Thursday, November 15, 2007

Activism really matters

Loung Ung at the Univ of Wisconsin [photo - Jared Guess]
Genocide survivor encourages activism abroad - by Felicia Clark Advance Titan (Univ. of Wisconsin-Oshkosh, USA)
Educating people about the dangers of land mines and consequences of genocide has become a top priority in Loung Ung’s life. Ung brought tears and laughter to over 300 audience members in Reeve Memorial Union Wednesday night when she told her story of survival during the Cambodian genocide, sponsored by the University Speaker Series. “Here on this campus, it is possible to forget that we actually live in a world populated by 6.3 billion people, where 50 percent suffer from malnutrition… and 120 million people in the last century have survived some kind of war in their country,” Ung said. She penned her memoir, “First They Killed My Father: A Daughter of Cambodia Remembers,” and more recently became an activist to educate others about the dangers of land mines that injure up to 18,000 people each year, according to Ung. “I am an activist writer,” Ung said. “But I’m an activist first and foremost.” She said she kept a diary to write about her pain and bitterness because she couldn’t talk to her American friends about what had happened, and she wasn’t able to contact her family in Cambodia until 1993.
In Ung’s book she describes her journey from the start of the genocide in her village Phnom Penh, where her siblings and parents were killed, to being trained as a child soldier and her escape to Thailand and eventually America. One of her most vivid memories took place when her father, Seng Im Ung, was murdered by soldiers in the countryside. “I knew what was going to happen but didn’t want to believe it,” Ung said. “We knew we couldn’t hide forever.” One month after her father was killed, her mother, Ay Choung, pushed Ung and her siblings out of the house, telling them to leave and that she could no longer take care of them. “How could there be beauty when there was only hell on my Earth?” Ung recalled. She said she became filled with hate for the world that had turned a blind eye to the genocide and death of her family. She said she also began to believe that her mother was weak and never really loved her. It wasn’t until she came to America and spoke with other female victims of war and genocide that she finally understood why her mother had pushed her out of her life forever. Suddenly, Ung’s view of her mother completely changed. She did it to save her life. “She was the strongest woman I’ve ever known,” Ung said. “I regret that I didn’t see that for 18 years.”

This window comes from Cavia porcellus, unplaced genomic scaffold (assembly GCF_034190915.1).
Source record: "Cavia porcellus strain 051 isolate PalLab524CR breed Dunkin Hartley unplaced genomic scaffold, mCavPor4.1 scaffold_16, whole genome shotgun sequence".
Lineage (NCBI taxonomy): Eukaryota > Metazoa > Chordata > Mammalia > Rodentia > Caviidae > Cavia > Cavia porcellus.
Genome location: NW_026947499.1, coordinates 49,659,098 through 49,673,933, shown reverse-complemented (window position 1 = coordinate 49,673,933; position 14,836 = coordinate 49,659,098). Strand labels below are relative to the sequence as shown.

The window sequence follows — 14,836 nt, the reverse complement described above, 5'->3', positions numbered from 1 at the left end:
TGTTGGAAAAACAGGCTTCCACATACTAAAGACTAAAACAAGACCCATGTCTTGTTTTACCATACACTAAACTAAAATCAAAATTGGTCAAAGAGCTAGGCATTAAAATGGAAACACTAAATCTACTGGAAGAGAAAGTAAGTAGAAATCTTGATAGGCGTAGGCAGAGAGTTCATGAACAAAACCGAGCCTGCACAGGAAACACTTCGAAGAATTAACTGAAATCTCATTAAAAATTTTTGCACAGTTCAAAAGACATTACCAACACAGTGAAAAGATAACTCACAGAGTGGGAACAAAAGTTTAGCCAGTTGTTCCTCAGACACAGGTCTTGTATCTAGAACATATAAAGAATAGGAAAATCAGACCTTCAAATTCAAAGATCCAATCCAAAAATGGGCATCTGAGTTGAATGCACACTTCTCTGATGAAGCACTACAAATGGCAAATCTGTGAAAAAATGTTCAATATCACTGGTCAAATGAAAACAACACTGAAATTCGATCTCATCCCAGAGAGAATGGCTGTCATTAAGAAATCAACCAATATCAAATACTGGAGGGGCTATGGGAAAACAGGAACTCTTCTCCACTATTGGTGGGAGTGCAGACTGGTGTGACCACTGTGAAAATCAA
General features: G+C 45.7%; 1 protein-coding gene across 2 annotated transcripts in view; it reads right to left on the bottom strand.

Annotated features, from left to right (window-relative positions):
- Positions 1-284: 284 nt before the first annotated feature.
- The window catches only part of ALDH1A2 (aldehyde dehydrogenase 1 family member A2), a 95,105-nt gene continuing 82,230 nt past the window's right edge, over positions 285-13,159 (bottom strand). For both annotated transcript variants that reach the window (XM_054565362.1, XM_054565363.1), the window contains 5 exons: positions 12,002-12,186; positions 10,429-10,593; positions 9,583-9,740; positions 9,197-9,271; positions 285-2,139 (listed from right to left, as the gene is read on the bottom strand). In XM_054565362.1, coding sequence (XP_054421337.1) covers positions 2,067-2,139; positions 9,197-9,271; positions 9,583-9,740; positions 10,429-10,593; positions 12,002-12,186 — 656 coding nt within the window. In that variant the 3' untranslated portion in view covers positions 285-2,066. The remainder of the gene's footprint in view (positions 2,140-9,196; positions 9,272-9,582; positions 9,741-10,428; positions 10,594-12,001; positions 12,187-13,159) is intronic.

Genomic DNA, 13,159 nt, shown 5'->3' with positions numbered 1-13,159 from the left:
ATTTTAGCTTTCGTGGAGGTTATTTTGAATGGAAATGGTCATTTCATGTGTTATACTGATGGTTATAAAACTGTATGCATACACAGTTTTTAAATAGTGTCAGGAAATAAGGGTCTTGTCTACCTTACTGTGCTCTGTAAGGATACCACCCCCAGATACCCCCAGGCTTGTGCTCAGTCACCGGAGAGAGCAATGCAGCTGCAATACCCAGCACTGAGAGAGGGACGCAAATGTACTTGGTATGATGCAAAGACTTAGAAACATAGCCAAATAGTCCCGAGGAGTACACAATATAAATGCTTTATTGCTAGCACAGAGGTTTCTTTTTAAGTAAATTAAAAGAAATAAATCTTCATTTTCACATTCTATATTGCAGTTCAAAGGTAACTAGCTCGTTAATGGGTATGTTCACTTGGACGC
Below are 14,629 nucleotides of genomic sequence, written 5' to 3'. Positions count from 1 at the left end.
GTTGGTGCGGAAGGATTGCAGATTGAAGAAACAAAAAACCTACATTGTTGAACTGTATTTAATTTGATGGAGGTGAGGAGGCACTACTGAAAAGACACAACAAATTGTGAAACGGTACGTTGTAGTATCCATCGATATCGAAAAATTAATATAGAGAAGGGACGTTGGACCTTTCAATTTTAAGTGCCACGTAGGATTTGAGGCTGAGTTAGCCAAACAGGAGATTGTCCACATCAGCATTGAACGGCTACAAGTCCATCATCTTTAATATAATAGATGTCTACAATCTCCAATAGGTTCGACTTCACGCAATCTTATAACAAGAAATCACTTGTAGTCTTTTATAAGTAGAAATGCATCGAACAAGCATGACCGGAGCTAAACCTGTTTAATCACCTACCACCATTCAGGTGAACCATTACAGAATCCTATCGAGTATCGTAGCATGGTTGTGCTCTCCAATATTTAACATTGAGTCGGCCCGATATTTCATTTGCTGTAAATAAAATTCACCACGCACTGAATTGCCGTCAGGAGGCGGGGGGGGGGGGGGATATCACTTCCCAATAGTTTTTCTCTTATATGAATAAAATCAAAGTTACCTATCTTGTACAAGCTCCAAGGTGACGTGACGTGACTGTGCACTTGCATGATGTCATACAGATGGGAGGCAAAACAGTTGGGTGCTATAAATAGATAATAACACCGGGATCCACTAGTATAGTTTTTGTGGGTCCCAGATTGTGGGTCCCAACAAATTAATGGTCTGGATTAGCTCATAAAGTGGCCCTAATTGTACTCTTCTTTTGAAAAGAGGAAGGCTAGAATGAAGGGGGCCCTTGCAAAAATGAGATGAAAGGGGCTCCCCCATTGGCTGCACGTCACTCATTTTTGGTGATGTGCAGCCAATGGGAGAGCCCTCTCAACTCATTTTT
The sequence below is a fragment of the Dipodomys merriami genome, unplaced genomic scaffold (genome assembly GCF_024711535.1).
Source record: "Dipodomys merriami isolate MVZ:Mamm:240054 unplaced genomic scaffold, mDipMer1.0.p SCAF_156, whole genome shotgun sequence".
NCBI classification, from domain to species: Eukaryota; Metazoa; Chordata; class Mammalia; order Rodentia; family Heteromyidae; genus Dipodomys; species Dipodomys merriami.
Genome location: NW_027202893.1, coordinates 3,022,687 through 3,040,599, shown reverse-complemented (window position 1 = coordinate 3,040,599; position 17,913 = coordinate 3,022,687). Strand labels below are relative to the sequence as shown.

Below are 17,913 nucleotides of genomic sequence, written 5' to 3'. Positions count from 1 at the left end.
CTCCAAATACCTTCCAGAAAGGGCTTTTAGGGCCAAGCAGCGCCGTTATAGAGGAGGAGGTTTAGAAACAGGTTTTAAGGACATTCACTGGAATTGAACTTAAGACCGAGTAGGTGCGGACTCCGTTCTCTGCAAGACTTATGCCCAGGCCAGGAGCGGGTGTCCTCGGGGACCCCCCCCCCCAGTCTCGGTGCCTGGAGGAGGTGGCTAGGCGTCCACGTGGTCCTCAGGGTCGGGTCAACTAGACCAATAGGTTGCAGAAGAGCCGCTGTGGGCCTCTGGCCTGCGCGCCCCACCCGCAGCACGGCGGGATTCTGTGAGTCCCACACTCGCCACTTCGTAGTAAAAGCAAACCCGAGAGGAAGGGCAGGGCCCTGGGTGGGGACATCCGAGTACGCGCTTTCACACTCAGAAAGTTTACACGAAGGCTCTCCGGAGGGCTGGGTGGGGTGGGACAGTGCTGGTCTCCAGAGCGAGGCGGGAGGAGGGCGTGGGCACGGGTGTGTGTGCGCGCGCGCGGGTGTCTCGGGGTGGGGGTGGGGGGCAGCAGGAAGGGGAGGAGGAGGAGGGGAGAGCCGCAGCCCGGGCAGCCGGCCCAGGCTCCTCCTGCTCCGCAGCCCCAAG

There were 20,000 mass graves in Cambodia, a country the size of Oregon, according to Ung. “They weren’t just numbers and statistics, they were people’s brothers and sisters ...” Ung said. As a child soldier she attended classes where “teachers” told her that everyone thought she and the other soldiers were enemies because they were the future of Cambodia. “Hate works in not all that mysterious way,” Ung said. “It works because you take hurt children and people and you train them to kill when there’s nothing else left for them to live for.” Three years, eight months and 21 days later, she found herself in a bomb shelter with friends she made in the labor camps, and at nine years old she felt bombs strike her shelter. “What games were you playing when you were nine?” Ung asked. “What kind of … plastic guns and weapons did your brothers shoot you with?” After 15 years of being away from home, she returned to Cambodia, reuniting with her remaining siblings and attended a memorial service for the victims of the Cambodian genocide. During the ceremony she learned that 20 members of her family had been killed by the Khmer Rouge troops, the communist group responsible for the Cambodian genocide.
Since then, she’s devoted her time to bringing justice and reconciliation to Cambodian genocide victims. “It’s really easy for us sometimes to feel powerless, to feel like we don’t have the power to make a difference to do something about it to change the state of our world,” Ung said. “… I hope to share with you that [that] is wrong, [and] that we do and can make a difference in this world.” Ung said peace activists have taught her the most important lesson in her life: the understanding that peace is not automatic. “We’re all lucky to be here in this room, and yet many millions of people all over the world are not as lucky and not as fortunate as us,” Ung said. She said she believes her testimony proves that activism matters and that people can make a difference. “Twenty-five years ago I was living on the streets, eating out of garbage cans, hating the world wondering why the world hated me,” Ung said. “And yet somebody somewhere… they got off their couch, they got out their comfort zones… None of us got here on our own, and that’s why we need to give others that helping hand.” Link: Advance Titan.

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